Black Joe Lewis and the Honeybears know how to throw a Texas-sized party. The proof is in their new record Backlash, a boisterous, pumped up soundtrack ideal for getting rowdy. A hearty stew of pure adrenaline rock and roll, seventies funk, and soulful R&B, Backlash is just the thing to get you through the dreary winter blues. It’s fun and frenetic, with the right amount of groove for swaying your hips, and heft for passionate head-banging.
There’s a wild energy in Lewis’ vocals on Backlash, like he’s bursting at the seams to express himself. “Wasted” is a breakup song delivered with such gusto, it’s like Lewis is shouting to us directly. It’s one of the sultrier tunes on Backlash, with plenty of warm horns and an even tempo. But just as quick as Lewis can turn out a Charles Bradley-esque soul sound, he can also unleash a punk rock explosion like “Shadow People”. The distortion and fuzziness gives this track a heavy, tangled feel. It’s raw, like an exposed nerve. Similarly, “Prison” has this effect. It is garage punk with an infectious, melodic guitar riff for which you have to listen closely.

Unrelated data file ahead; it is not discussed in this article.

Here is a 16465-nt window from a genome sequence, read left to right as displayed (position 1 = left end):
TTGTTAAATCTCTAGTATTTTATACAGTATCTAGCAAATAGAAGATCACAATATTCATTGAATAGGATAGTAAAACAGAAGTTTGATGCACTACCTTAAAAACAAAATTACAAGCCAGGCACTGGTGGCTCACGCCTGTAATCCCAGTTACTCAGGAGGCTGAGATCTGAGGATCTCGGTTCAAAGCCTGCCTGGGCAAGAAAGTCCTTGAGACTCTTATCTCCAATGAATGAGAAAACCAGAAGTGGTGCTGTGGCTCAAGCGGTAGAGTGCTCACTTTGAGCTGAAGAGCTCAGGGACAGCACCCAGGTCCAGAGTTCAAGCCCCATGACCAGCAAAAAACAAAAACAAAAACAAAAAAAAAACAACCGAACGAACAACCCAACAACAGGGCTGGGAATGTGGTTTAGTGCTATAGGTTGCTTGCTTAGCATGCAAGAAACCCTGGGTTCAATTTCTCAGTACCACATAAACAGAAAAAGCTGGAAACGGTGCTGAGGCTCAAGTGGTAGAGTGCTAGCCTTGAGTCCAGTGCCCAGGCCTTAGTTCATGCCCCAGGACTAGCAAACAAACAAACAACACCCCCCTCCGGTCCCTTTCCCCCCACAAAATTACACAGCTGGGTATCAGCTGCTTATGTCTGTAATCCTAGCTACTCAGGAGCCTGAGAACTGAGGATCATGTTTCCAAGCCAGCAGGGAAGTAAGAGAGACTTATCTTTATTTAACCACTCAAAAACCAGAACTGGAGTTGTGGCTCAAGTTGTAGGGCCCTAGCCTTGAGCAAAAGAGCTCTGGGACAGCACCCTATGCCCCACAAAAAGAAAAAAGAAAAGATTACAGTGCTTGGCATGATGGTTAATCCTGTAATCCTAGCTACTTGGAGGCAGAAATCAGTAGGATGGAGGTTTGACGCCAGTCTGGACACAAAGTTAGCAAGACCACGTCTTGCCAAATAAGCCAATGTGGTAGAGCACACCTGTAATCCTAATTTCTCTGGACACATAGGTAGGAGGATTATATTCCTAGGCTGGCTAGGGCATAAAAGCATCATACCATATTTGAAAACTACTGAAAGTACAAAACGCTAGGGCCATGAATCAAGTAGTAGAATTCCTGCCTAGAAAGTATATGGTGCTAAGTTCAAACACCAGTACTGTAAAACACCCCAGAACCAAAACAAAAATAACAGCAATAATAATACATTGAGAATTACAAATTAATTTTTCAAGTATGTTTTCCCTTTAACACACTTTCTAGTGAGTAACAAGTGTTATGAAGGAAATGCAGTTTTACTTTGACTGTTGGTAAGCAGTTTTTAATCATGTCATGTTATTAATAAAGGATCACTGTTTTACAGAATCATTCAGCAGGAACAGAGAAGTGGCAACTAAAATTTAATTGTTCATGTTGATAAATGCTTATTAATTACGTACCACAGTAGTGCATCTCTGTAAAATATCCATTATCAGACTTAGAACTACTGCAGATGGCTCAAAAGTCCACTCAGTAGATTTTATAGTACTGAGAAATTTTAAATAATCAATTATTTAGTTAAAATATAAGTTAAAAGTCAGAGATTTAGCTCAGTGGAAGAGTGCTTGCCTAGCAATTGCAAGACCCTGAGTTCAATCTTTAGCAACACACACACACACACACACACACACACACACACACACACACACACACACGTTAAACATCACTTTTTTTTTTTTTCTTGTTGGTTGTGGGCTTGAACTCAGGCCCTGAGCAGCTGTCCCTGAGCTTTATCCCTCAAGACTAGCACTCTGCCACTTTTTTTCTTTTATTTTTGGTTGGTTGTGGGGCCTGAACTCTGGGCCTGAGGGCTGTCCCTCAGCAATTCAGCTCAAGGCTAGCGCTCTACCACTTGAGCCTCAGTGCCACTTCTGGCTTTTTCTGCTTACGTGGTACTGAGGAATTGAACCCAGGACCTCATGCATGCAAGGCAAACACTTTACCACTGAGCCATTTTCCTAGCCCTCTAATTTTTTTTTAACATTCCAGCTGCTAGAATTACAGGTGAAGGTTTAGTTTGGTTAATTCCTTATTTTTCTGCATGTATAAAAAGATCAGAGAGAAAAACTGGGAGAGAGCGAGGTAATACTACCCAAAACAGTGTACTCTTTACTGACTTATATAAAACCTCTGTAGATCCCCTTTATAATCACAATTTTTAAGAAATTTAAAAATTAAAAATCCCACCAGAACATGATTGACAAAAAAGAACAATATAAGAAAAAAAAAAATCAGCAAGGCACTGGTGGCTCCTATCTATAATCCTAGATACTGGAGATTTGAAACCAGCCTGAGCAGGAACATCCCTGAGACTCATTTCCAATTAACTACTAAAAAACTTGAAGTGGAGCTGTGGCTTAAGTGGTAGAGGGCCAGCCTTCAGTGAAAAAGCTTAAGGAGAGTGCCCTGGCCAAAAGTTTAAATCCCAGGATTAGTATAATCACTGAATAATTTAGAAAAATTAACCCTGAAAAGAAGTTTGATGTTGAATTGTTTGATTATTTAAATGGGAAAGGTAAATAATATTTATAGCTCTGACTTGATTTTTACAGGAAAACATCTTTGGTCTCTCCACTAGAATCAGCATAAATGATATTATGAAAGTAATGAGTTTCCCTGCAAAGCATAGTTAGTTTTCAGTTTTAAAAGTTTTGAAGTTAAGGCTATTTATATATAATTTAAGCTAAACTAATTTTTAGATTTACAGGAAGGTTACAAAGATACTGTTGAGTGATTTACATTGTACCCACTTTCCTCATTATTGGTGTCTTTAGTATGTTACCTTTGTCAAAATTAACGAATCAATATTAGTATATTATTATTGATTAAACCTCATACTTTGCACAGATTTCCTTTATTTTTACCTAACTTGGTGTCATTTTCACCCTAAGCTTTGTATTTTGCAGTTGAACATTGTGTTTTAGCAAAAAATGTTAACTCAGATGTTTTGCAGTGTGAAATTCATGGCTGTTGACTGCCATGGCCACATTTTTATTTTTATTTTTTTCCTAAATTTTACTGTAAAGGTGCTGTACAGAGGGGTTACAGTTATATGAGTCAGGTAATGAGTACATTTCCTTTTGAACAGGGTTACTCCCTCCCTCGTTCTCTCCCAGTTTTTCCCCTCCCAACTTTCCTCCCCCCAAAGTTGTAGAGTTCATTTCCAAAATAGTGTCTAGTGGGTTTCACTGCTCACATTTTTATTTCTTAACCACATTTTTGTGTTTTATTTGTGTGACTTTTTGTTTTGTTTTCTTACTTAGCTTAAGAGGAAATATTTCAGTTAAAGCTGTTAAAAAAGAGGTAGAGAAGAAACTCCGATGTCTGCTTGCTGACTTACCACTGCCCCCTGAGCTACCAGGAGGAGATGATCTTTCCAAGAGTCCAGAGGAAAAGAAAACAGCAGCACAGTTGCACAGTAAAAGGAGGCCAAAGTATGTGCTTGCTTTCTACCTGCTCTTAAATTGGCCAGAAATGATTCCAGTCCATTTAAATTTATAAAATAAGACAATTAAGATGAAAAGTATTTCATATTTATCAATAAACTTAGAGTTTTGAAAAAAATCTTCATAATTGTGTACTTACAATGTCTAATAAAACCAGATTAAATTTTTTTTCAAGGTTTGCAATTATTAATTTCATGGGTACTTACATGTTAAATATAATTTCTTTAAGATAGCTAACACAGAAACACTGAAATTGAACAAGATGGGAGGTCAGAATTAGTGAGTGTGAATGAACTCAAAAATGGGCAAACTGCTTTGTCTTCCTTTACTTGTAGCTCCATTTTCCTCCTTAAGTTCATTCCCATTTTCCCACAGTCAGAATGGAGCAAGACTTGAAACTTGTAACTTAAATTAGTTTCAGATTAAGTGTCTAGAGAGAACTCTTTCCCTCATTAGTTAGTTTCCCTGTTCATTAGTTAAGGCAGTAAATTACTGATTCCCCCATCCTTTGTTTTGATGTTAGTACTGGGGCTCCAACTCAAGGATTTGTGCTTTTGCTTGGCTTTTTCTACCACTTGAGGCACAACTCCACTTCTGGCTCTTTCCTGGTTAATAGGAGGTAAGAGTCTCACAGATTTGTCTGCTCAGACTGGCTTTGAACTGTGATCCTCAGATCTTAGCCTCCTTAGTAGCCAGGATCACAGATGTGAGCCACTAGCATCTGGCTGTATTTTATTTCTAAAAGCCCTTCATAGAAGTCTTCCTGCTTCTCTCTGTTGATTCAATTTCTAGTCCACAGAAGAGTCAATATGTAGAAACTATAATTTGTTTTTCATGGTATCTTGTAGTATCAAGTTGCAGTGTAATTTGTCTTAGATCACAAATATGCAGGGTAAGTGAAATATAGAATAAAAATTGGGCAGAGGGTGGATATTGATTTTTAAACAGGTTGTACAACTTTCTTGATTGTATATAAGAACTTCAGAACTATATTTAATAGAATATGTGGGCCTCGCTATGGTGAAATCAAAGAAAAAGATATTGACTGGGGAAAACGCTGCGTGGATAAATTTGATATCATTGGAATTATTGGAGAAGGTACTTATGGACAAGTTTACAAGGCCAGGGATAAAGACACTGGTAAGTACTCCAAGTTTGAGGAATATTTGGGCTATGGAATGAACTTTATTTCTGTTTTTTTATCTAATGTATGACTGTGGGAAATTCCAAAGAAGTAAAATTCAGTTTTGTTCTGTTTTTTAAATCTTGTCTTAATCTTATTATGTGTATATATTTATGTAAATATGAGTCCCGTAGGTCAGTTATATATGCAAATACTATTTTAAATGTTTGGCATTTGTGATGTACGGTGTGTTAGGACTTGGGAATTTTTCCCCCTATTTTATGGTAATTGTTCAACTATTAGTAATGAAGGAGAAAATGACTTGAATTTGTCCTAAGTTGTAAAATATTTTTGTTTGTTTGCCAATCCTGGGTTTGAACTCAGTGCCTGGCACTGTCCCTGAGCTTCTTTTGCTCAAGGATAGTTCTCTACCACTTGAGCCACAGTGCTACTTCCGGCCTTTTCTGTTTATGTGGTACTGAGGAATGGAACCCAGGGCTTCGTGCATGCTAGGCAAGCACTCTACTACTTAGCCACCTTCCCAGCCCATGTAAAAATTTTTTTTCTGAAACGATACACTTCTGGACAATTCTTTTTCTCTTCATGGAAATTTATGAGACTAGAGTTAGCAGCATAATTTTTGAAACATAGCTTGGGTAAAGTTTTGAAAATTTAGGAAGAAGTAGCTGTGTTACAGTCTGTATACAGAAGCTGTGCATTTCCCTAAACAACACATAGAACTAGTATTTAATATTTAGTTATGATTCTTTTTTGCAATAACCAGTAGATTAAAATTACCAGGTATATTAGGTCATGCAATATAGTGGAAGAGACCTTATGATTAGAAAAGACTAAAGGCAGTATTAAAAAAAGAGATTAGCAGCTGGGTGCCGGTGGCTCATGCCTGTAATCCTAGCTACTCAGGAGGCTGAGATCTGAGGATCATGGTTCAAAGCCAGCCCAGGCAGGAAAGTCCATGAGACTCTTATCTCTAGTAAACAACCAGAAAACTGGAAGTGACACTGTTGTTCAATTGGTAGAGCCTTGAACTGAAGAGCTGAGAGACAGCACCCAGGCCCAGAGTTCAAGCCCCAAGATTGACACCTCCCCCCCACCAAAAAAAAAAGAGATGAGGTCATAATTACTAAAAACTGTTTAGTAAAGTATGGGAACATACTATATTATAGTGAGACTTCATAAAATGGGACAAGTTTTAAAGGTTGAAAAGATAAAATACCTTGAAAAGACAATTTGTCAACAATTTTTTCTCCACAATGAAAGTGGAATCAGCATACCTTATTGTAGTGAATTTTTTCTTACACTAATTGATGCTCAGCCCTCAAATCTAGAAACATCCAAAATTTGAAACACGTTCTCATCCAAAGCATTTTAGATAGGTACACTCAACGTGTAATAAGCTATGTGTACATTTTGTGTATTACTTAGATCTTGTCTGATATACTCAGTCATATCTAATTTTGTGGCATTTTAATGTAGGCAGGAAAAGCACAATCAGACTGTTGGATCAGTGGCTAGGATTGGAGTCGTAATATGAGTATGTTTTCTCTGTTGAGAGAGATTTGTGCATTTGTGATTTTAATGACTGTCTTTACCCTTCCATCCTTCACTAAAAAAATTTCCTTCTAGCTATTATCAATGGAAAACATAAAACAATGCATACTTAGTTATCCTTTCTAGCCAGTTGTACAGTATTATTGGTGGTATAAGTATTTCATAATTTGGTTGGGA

Backlash is a stylish record with Southern roots and enough edge to slice down the center of a dance floor, but it’s also got depth. Lewis and his band are making music to boogie to, meditate to, get fired up to, and think on. “Nature’s Natural” creates one of the album’s mellowest arrangements alongside a commentary on race and class, and “Global” is confronts the bigger picture of the slow destruction of our planet to a big band soul groove. It’s a fascinating contrast with a satisfying payoff, and like so many artists do (and should do), Lewis doesn’t shy away from using his platform and his art to share what plagues him. After all, we’ll need a soundtrack to escort us to our doom. Why not have it be funky as all hell?